Mass shootings often result in a particularly difficult kind of grief known as traumatic grief. Littleton describes traumatic grief as a PTSD reaction that occurs when someone is grieving over another person’s violent or unexpected death; in other words, traumatic grief occurs when someone has PTSD symptoms on top of grief symptoms. And as with PTSD, “a traumatic-grief reaction could last for a number of years,” Littleton says. (Some people do, of course, grieve over traumatic deaths without experiencing traumatic grief, Littleton notes.)
In a traumatic-grief situation, she adds, “those traumatic symptoms then interfere with the resolution of the grief reaction,” which can result in the phenomenon commonly known as “survivor’s guilt”: “The person sort of gets stuck on this idea that ‘I should have been able to prevent this death,’ or ‘Why did this person die instead of me?’” The mother of Sydney Aiello, the 19-year-old who took her own life last week after surviving the shooting at Stoneman Douglas last year, told the press that her daughter had been having thoughts like those.
The nonlinear nature of grief—the fact that it can ebb and spike over time rather than steadily decrease—tends to become clear with the passage of certain milestones. As the author Dave Cullen illustrated in his 2009 book Columbine, school-shooting survivors and the families of victims tend to have a tough time in the days around the anniversary of the tragedy for years afterward. For some, Littleton adds, that “anniversary reaction” can persist into the days and weeks after the anniversary too. The two Parkland survivors who committed suicide did so about 13 months after the shooting at their high school.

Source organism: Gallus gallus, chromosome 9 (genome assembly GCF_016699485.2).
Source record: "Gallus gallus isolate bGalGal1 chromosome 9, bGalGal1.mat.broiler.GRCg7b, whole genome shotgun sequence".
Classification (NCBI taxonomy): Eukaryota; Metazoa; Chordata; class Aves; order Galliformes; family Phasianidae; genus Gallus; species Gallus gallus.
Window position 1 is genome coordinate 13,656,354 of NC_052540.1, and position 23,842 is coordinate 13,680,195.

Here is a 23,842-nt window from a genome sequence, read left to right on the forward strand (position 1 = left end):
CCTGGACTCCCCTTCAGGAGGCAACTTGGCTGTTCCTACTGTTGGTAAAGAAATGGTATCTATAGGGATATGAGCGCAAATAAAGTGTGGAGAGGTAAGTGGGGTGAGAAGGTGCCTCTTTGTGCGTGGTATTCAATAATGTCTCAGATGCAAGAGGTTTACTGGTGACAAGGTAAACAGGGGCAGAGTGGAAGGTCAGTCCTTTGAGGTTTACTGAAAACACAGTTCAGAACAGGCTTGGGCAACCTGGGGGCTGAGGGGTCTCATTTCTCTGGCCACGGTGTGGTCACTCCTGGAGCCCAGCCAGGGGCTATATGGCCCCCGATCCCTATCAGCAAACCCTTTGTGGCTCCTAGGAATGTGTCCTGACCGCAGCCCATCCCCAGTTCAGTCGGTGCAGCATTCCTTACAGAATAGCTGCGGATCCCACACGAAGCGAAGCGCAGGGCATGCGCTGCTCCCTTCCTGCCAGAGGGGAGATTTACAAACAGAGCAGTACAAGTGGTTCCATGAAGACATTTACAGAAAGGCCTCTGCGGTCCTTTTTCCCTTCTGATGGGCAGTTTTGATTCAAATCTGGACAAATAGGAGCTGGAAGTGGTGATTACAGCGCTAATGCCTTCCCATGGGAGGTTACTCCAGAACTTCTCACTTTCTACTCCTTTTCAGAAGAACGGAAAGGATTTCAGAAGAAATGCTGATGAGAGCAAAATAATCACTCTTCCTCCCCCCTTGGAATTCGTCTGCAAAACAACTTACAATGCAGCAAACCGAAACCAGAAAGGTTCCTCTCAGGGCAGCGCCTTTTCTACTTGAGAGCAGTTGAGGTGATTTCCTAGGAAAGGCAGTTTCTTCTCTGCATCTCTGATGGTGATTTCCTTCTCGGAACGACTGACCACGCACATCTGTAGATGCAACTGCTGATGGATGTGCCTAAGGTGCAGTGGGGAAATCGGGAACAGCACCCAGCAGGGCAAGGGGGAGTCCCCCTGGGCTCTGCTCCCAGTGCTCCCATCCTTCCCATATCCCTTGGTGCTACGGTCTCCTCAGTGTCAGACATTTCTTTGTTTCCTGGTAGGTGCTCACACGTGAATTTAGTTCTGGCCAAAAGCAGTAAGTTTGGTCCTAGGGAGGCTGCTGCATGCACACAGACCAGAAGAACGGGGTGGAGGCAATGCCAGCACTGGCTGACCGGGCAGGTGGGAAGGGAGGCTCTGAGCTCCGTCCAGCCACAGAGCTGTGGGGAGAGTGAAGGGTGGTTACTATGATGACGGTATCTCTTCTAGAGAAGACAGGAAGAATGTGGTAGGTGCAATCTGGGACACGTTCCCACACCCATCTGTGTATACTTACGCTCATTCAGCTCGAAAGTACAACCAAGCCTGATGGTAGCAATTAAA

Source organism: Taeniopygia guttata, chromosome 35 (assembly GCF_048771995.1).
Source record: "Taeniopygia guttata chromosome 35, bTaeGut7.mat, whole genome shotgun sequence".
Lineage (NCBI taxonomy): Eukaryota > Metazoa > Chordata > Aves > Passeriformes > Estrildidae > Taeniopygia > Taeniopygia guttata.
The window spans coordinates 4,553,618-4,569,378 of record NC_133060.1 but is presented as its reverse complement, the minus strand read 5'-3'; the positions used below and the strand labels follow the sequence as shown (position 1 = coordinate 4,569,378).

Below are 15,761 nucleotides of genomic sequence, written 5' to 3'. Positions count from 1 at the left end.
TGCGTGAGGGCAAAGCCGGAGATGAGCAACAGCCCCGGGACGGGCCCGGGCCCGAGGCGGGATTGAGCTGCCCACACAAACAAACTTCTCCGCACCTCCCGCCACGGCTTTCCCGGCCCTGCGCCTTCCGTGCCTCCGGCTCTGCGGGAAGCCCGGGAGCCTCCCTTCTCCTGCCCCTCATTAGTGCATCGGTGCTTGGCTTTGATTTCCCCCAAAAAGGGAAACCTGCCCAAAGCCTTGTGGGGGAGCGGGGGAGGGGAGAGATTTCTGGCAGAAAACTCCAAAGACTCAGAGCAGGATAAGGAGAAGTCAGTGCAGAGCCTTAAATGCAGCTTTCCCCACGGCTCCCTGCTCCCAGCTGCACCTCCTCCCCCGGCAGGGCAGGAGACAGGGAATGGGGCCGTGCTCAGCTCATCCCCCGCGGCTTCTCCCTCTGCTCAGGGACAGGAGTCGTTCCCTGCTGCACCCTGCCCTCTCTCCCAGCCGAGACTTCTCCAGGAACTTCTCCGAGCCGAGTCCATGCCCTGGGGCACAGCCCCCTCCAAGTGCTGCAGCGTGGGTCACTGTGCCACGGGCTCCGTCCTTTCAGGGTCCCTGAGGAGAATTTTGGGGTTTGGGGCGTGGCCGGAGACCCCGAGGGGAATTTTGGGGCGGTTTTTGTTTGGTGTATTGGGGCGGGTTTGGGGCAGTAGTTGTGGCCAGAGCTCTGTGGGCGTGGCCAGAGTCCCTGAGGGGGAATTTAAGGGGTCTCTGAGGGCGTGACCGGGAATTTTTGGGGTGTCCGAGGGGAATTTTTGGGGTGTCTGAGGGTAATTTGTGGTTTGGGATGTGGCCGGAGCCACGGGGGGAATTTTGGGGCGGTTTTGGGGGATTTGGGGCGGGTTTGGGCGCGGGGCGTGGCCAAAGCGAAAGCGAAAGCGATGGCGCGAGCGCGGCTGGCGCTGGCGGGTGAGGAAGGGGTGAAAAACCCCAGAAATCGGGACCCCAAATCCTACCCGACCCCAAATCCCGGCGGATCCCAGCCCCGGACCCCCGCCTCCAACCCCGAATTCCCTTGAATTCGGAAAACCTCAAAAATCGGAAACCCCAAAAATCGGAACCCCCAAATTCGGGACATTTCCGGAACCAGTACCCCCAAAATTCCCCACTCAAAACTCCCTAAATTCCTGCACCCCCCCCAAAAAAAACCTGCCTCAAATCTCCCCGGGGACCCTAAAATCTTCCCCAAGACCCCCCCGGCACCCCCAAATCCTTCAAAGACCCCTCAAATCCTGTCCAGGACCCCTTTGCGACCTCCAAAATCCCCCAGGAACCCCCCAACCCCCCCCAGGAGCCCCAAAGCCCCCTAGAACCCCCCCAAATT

One of the best predictors of a positive mental-health outcome after a shooting, Littleton says, is social support for survivors and the victims’ families. “Overall, individuals who have good social support, who report strong feelings of social solidarity after the trauma, who do not have a history of mental-health problems or other traumatic experiences, are those most likely to experience resilience,” she says. But often the social support offered to them—as well as the formal psychological support—seems predicated on the notion that grief is temporary and eventually wanes and dissipates.